• It is a federal crime everywhere in the U.S., so federal law enforcement agencies can arrest you under federal laws. Local laws “decriminalizing” marijuana only apply to local authorities. If enough localities decriminalize, perhaps the feds will follow, but we are still a long ways from that happening.

      • Maybe not, but the Park Police will arrest you.

    • Don’t want to get arrested in these places? Smoke at home!

      • I don’t think they are complaining about potentially getting arrested, they’re just making the point that this law would have a rather limited impact.

        • I disagree that this law would have a limited effect. I don’t have hard numbers right in front of me, but I imagine that the VAST majority of petty possession arrests are made by MPD. Can’t imagine that too many lower-income folks disproportionally targeted by the current laws spend much time toking on Embassy Row. This point made by OP above is quite the red herring.

  • This is great! Bravo for taking a sensible step to move this city forward. This will be fought by corporations / the industrial prison complex with everything they have but will ultimately be a victory for the people of DC. No more ruining people’s lives for something that doesn’t harm anyone.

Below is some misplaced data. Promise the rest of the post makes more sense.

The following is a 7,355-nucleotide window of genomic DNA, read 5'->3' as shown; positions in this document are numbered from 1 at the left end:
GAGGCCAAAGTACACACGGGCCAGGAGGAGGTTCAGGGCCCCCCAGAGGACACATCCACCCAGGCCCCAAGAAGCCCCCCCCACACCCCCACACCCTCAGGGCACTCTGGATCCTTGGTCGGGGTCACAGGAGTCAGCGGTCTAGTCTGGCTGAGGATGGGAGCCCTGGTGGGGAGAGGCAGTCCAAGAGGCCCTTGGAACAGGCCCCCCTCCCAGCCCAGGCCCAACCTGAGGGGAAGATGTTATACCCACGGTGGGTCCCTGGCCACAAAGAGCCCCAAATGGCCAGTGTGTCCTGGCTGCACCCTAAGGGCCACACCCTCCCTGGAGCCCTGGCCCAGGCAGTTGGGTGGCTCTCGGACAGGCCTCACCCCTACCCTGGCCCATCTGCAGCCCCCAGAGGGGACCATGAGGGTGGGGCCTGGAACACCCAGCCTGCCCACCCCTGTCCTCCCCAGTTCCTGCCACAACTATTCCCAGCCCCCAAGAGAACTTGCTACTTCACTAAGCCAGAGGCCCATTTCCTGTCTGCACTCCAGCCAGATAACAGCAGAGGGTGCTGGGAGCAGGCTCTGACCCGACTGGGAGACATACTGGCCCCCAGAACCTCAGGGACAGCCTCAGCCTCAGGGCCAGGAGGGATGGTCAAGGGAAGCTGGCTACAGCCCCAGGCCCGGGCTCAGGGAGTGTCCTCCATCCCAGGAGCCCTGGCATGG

• This is not great for the city and ridiculous policy. We have thousand of federal agents and law enforcement folks risking their lives everyday trying to stop marijuana from entering the USA and from being distributed. We need to change federal policy and enforcement first or we are wasting money and endangering lives.

    • You seem to be conflating things here. Arresting end-users for small amounts of marijuana is clearly NOT effective in diminishing demand.

    • epric002

      please explain how this is “not great for the city”. how does this policy affect national efforts directed towards trafficking and distribution? the proposed legislation deals only with small amounts for personal possession. changes to state laws will, over time, influence federal law. the war on drugs has been a total waste of money and resources; nothing will change that.

    • actually, legalizing the production of marijuana in the us would save agents lives, not to mention the lives of mexicans.